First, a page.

The train lurched left and Ramon began to slide right. Jack had his arms tight around the vent and stayed put. He could see Ramon’s wide, terrified eyes as he dropped his machete—two down, one to go—and scratched at the filthy, sloping surface in a frantic search for purchase.
Fat chance, pal.
Jack watched his kicking legs go over the side, heard his terrified wail as his body followed, saw his clawed hands rake the roof all the way to the edge where they caught the lip, leaving Ramon clinging to the side of the train by his fingertips.
Jack fought the wild urge to slide over and kick at those fingertips, dumping Ramon off the train. He’d bang off the side wall, bounce against the train, get spun around and around until he either fell to the tracks where he’d end up ground meat, or get caught on the outside and be dragged into West 4th. Either way, he’d be eliminated as a threat.
But he held back, remembering how he’d let his rage take over with Rico. Look where that had put him.
Instead he imagined the view from inside the car: Ramon’s panicked face pressed against the outside of a window, his prolonged scream drowned in the train noise. Would anyone look up and see? Maybe, maybe not. Would anyone pull the emergency stop cord? Again, maybe, maybe not, but leaning toward not. New Yorkers resented anyone or anything that slowed their subway ride. They might write him off as just another jerk working a variation on subway surfing. Might even want him to fall off.
The train straightened out, but Jack knew it wouldn’t be long before it angled right to enter the West 4th Street station, a big nexus point at Sixth Avenue where a half dozen or more subway lines crossed.
The train pulled into the low-ceilinged station and Jack had to stay down if he wanted to keep his head. As it stopped and the doors opened, he peeked over the right edge of the roof and saw the two DDPers rush out and peel a shaken, weak-kneed Ramon off the side of the car.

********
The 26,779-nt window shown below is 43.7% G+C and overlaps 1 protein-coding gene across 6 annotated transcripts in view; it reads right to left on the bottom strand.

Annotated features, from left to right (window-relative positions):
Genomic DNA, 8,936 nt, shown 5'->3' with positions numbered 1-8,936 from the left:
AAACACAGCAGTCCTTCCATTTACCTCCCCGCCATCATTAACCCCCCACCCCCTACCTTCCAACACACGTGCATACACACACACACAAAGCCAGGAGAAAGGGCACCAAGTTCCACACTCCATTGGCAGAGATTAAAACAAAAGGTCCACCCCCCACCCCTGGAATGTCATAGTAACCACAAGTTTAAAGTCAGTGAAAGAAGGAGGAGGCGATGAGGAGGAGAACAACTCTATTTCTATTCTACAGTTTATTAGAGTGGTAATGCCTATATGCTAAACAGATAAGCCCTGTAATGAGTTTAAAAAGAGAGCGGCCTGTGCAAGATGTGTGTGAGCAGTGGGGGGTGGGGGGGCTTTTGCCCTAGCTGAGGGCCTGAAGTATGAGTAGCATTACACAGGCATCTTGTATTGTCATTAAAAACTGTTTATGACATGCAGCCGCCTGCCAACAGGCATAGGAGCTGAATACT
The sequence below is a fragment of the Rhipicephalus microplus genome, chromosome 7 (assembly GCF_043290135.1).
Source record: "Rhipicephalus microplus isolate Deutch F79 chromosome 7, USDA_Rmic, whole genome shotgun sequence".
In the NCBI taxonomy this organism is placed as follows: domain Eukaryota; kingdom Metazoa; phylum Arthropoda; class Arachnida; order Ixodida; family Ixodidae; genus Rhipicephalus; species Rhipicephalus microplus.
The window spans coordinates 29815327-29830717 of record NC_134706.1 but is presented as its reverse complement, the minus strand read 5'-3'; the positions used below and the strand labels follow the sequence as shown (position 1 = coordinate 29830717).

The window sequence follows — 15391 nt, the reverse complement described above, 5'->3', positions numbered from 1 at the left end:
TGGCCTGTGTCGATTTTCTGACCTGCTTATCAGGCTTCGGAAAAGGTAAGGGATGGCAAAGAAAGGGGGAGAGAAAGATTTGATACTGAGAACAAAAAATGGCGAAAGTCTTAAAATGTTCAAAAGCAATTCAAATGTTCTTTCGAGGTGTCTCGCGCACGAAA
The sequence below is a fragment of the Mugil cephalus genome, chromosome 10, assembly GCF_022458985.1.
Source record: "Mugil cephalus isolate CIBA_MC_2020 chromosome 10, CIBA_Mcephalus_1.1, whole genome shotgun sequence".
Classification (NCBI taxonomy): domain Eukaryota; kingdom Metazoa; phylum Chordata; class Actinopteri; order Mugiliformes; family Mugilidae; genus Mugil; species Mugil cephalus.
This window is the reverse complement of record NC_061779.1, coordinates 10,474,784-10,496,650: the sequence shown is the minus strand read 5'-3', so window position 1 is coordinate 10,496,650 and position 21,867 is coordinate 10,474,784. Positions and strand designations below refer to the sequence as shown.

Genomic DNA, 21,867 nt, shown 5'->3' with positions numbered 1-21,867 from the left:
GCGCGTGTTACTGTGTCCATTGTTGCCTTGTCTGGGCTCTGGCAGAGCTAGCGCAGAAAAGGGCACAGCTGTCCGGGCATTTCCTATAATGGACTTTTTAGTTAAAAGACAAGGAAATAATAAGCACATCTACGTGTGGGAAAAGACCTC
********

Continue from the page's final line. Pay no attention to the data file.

Okay, no getting out that way.
To the left, over the wall, he heard a train approaching. The uptown tracks were over there.
He rose to standing between a pair of crossbeams and looked over. Another A train was pulling into the station. The beams ran above the wall. If he could get over there …
Ignoring the oily grime and rat turds, Jack took hold of the beam before him. His left hand, slick with blood dripping down his arm from his shoulder, slipped. He wiped it dry on his jacket, then hopped up onto the beam and began to crawl along on his hands and knees. He couldn’t help but think of gymnasts he’d seen doing cartwheels and flips on something just about this wide. How the hell did they manage?
When he reached the wall he came to a vertical support that ran up into the dark. He had to rise to his feet and swing around it. A hairy maneuver, especially here. Falling off the far side would be a disaster—at best he’d lie crippled on the tracks; at worst he’d land on the third rail and get fried by six zillion volts.
He heard a shout behind him and a machine-gun rattle of Spanish. A look back showed one of the matóns on the car roof he’d just left. This guy still had his head scarf and machete. He hopped up on the same crossbeam and started crawling Jack’s way.
Okay, no time for caution. That uptown A would be pulling out in seconds. Jack did a Wallenda along the next beam, arms out, one foot in front of the other. The train’s brakes hissed as they released. It started rolling.
Another vertical beam. Almost there. Jack swung recklessly around it and stepped on the horizontal on the far side. His sneaker landed on something squishy—a fresh rat turd?—and his foot slipped out from under him.
Oh, shit, he was falling.
At the last second he kicked out against the upright with his other foot, allowing him to belly-flop onto the slowly moving roof of the uptown A. The air whooshed out of him on impact.
He gasped, struggling for a breath. Christ, that hurt.
Still fighting for air, he managed to turn onto his side and watch the DDPer go into a half crouch, ready to jump, then change his mind. As the train picked up speed, Jack waved, then rolled onto his back, temporarily wiped out.
Copyright © 2013 by F. Paul Wilson
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F. Paul Wilson, the New York Times bestselling author of the Repairman Jack novels, lives in Wall, New Jersey. In 2008, he won the Bram Stoker Award for Lifetime Achievement.